Haldi Has Become a Hot Commodity on Sri Lanka’s Black Market During the Pandemic


Nov 19, 2020


Image Credit: Getty Images

In Sri Lanka, haldi (turmeric) is now a hot commodity on the black market to the point that people are exchanging gold for it, due to the spice’s believed ‘immunity-boosting powers’ amid the global pandemic.

Turmeric has been in short supply in the island nation since last December, before the impact of the pandemic was fully realized, when the government banned its import to bolster domestic production. But amid the global health crisis, demand has outstripped supply even more, causing the price of turmeric to surge exponentially — now, a 100 kg bag of smuggled turmeric goes for up to 1 kilogram of gold.

“We’re selling the bags at 60 Indian rupees per kilo and the price in Sri Lanka is 4,000 Sri Lanka rupees per kilo. Naturally, smugglers will capitalize on the situation. Those living in the coastal areas who have access to fishing boats and have the knowledge of cross-border transactions, they can land a bounty even if they secure one or two tons of turmeric,” RKV Ravishankar, president of the Turmeric Merchants Association in Erode district, one of India’s largest turmeric-producing areas, told South China Morning Post.

Reportedly, the modus operandi used for procuring and smuggling cannabis from Tamil Nadu’s coasts into Sri Lanka is being followed for smuggling turmeric as well. Earlier this month, the Indian police seized close to 2,000 kilograms of turmeric intended for smuggling into Sri Lanka. In the past, the Sri Lankan Navy has seized more than 7,000 kilograms of turmeric smuggled into the country illegally.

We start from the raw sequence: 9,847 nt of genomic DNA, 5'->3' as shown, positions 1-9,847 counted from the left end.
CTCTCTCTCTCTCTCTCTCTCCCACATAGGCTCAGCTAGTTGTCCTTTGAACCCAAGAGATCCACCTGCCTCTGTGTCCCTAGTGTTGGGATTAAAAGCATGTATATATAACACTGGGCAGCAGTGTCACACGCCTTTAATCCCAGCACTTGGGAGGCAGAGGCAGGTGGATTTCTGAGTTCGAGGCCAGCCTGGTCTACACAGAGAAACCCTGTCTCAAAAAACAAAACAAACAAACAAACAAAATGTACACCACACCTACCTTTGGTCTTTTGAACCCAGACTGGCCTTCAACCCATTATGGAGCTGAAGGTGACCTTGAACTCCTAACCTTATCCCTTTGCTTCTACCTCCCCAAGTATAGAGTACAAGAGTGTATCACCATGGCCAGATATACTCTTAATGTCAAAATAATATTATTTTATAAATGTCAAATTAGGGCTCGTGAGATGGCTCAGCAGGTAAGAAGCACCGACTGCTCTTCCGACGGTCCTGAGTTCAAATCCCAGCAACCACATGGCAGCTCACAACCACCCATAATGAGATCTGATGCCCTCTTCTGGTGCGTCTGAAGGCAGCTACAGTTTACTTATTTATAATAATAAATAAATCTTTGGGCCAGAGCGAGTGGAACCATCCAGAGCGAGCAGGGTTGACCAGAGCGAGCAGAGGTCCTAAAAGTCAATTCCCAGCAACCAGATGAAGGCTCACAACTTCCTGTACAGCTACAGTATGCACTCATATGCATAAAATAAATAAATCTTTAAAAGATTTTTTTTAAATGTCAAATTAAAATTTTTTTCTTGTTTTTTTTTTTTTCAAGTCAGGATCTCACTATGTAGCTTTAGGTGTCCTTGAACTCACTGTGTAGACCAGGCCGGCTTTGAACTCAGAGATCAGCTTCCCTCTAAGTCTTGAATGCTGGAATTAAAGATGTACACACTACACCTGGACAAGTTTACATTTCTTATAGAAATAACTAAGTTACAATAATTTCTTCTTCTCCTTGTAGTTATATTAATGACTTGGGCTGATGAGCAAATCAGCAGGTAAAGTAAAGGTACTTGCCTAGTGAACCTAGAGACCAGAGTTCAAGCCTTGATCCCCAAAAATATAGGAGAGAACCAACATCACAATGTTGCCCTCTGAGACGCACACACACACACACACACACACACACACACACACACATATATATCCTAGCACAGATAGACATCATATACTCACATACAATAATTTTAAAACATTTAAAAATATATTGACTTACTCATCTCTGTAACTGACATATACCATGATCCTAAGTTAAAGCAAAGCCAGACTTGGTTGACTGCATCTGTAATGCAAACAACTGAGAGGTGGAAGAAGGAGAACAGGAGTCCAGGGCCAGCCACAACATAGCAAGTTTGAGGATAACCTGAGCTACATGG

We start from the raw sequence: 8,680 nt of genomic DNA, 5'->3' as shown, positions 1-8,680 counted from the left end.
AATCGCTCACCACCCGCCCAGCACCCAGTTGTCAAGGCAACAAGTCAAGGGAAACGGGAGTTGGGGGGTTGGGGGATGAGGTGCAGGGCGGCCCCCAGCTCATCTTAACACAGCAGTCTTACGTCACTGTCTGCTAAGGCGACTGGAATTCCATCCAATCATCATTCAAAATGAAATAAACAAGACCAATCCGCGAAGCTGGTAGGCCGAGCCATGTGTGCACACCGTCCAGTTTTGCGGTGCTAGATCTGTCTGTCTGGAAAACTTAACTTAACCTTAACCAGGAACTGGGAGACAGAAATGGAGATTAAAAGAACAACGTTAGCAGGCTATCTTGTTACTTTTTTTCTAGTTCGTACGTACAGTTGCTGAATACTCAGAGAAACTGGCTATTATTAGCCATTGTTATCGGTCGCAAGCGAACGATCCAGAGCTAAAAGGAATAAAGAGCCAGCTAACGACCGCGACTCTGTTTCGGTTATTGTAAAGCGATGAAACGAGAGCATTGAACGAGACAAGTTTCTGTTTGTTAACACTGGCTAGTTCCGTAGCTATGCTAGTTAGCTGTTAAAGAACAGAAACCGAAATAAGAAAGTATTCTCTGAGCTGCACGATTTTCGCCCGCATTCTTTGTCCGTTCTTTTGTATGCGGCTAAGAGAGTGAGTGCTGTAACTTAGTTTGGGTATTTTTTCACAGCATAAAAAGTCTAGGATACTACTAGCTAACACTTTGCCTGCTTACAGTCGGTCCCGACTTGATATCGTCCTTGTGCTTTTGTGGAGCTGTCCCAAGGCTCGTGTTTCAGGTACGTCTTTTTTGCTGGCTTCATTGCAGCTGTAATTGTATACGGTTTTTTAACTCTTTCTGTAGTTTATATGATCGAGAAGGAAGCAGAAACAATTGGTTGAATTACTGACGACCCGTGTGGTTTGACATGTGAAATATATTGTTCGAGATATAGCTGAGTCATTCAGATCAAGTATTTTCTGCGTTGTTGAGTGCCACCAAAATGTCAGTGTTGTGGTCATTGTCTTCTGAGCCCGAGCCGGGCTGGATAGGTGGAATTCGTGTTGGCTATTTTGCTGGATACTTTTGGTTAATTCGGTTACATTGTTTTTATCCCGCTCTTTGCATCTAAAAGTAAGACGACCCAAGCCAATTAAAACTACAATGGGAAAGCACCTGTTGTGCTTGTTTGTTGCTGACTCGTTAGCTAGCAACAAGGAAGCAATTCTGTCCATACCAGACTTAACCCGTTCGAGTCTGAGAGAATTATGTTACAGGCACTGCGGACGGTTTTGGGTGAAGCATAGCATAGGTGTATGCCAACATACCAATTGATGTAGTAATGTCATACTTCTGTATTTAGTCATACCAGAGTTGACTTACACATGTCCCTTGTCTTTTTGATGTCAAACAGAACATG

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In India, too, there has been a surge in demand for ‘immunity-boosters’ with the AYUSH Ministry recommending a number of them, including turmeric, as “immunity-boosting measures for self-care during Covid19 crisis.” In fact, an Indian survey of 4,000 medical bills issued by pharmacies in June found that 92% were for products containing honey, ginger, probiotics, lemongrass, tulsi (basil), and turmeric, among others — all touted to boost immunity. Even products like the “organic turmeric latte” have begun trending in India amid the pandemic.

In September, Dr. Shafi Kuchay, a senior consultant for endocrinology and diabetes at Medanta Hospital in Delhi had tweeted about seeing a patient with “yellow eyes but no symptoms of any liver disease” because they had “consumed two tablespoons of turmeric with water, three times per day, for the last two-three months … for prevention of Covid19.”

In the meantime, whether turmeric is indeed beneficial for preventing or treating Covid19 remains unverified — even scientific papers promoting its benefits are calling for large-scale, randomized trials to evaluate its efficacy and usefulness against Covid19.

“While using these products in moderation or recommended quantity may not cause any harm, people have started consuming these products without knowing their proper dosage, way of preparation and consumption and their interaction with their ongoing medications. The trend is dangerous,” Dr. Manoj Goel, director of pulmonology at Fortis Memorial Research Institute in Gurugram, told The Print.


Written By Devrupa Rakshit

Devrupa Rakshit is an Associate Editor at The Swaddle. She is a lawyer by education, a poet by accident, a painter by shaukh, and autistic by birth. You can find her on Instagram @devruparakshit.


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